Gioia Bartalo and Romi Bean recently returned from a trip to Tanzania to climb Mount Kilimanjaro. Bean capped off her Denver Broncos Cheerleading career with the hike, while Bartalo will audition again in the coming weeks. Their trip, which spanned seven days on the mountain, was a far cry from their normal interactions together on the sideline of Sports Authority Field at Mile High.
Now that they’re back from half a world away, they decided to share their story:
Gioia: The whole thing began when I moved to Colorado from Florida three years ago, right after I graduated college. I started hiking the 14ers out here and just got totally addicted to the feeling of summiting the mountain and standing on top of it after everything you go through to get there.
Last year I watched the movie “Everest”, and was opened up to the idea of the seven summits. So I went home and I started researching and I was like, "Well, I can’t start with Everest, but I can start with Mt. Kilimanjaro." And I got so obsessed with the thought of climbing this mountain in Africa and seeing it in person and standing on top of it.
I knew I just needed to find an adventure buddy that was crazy enough to go along with me on the journey. So I talked to my teammate and my good friend Romi who tends to say yes to my spontaneous adventures. She said she was down and she was up for the adventure and ready to stand on top of this mountain with me and we kind of got started from there.
Romi: Initially, honestly, Gioia said she’s already wanted to do this, do I want to climb this mountain, and I just kind of said yes, like when someone says, “Hey, do you want to hang out on Saturday night?” Everybody said yes just kind of half-heartedly.
I was like, "Sure, why not," but I didn’t really think it was going to happen. I didn’t really think we were going to do it. There were a couple other people that also said sure, and sure enough they ended up kind of bailing out, so I was left as the last man standing and we really did it.
Gioia: Initially we started talking about it a year ago and all I needed was the, “Yes, I’m in. I’m up for the adventure, and I’ll go with you.” And then the season started and everything kind of gets put on the back burner because obviously it’s football over everything. Once the season was over, we actually didn’t even book our flights until late December. So we talked about it for a year and then didn’t make it happen until about two months before we actually had to be in Africa.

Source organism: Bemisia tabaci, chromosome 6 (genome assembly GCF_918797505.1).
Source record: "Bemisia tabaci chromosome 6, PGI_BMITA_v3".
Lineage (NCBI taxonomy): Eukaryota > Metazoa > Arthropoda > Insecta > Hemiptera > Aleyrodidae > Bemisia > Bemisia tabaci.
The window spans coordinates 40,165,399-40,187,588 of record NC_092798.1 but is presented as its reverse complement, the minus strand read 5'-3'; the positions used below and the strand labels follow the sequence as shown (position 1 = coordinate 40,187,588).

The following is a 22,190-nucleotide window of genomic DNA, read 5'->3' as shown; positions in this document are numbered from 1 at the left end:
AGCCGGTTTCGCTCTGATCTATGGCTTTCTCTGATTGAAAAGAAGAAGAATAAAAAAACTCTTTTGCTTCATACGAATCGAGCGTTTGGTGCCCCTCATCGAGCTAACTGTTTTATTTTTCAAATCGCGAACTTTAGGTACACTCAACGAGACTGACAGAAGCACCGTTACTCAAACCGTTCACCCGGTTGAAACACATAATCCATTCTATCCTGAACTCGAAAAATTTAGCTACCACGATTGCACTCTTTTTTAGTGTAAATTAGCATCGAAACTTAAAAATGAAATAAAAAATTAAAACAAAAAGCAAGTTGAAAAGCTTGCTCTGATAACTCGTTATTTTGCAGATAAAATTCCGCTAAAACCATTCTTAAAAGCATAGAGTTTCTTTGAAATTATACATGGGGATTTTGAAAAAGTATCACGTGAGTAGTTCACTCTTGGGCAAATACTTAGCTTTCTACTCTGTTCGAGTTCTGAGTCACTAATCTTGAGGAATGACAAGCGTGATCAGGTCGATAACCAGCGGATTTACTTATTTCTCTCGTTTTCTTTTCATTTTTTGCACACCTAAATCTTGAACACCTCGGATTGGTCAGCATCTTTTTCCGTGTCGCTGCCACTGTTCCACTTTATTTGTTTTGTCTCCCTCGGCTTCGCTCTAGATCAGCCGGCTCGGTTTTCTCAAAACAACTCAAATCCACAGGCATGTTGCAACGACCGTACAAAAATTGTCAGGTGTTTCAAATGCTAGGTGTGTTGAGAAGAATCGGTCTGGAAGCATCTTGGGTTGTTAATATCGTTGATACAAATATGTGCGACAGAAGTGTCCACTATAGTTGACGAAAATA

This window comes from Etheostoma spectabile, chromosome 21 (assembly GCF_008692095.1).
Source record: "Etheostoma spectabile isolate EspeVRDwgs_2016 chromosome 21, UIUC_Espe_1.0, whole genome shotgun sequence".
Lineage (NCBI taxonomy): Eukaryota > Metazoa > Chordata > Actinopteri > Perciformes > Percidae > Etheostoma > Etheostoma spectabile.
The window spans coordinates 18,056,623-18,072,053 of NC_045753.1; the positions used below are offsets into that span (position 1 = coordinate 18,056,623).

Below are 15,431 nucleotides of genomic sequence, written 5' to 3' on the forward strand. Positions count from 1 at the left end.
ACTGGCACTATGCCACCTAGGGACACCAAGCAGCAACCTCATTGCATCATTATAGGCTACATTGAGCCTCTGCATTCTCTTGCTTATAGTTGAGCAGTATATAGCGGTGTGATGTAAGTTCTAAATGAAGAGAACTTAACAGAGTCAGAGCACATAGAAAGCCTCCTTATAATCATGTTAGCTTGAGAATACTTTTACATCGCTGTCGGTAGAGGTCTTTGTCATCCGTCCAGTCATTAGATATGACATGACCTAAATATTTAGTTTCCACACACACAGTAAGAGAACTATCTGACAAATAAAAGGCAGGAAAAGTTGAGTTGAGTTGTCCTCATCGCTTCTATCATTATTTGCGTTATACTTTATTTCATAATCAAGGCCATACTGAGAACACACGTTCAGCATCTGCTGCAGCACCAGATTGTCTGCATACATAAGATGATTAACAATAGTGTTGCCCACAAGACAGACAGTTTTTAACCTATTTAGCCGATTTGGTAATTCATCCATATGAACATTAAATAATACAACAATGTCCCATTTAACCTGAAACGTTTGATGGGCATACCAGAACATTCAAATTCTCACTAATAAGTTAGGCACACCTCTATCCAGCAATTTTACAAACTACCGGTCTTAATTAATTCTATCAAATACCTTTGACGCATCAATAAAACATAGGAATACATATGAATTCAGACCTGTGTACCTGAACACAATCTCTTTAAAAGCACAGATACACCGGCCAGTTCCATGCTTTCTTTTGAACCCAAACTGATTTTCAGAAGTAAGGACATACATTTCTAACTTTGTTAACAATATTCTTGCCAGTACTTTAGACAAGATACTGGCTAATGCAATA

Romi: We’re always training in season, so I was in really good shape because we just have to be during the season. But in terms of actual mountains, I had a little bit of a mild panic attack on the plane ride out there. It kind of hit me. I was like, “I climbed one 14er last year. Gioia’s climbed 10, I think. The last time I went camping, I think was sixth grade. She goes camping like once a month.”
Gioia: I don’t think that either one of us really trained as we should have for this mountain, because we kind of did rely on that. During the season, we’re working out every single day. I kind of relied on the fact that I love the mountains and I’m in the mountains every weekend either skiing or hiking or trail running. So I figured, okay, well, I spent my time at 10,000 feet over the weekend so that has to count for something as far as training goes.
Romi: I realized on the plane, "What am I doing? Can I really do this? How am I going to camp for seven days and climb a mountain in Africa when really I’ve trained in the gym and in the dance studio?"
Then I tried to kind of use all that to challenge myself. I was like, “Well, I’m going to do it. And I’m going to show that I can do it.” I don’t know if it was the will of my mind that got me through, but I think it helped.
Gioia: We had our Junior Denver Broncos Cheerleaders end of the season show on Saturday, Feb. 11, and we flew out the next morning. So it was just as soon as we were done with our season commitments, we were on a plane. The travel was long, but once we got there, it was unreal.
We landed and you could see the mountain in the distance. You could just see the shadow of it. I thought it was clouds at first. Our guide picked us up from the airport and he pointed while were driving back into town and he said, “Do you see that shadow over there?” And I said, “Yeah, the clouds up there, those look cool.” And he said, “No that’s the mountain you’re going to climb.”
It was that breathtaking when you saw it. We had a day to acclimate to the time change and that whole time we were really excited to be in Africa. I had never travelled to Africa before, but I was filled with anxiety and just thinking about the climb. I just wanted to start it.
Romi: I felt like both Gioia and I were in great shape and could handle the rigors of the mountain as athletes. At the end of Day 3, we were both so sore and all of the fatigue kicked in, and it was a mental struggle of having four more days. That was kind of the first time outside of the plane ride where I was like, “Can I do this? Can my body do this? What if I can’t go up and have to go down?” All of those fears.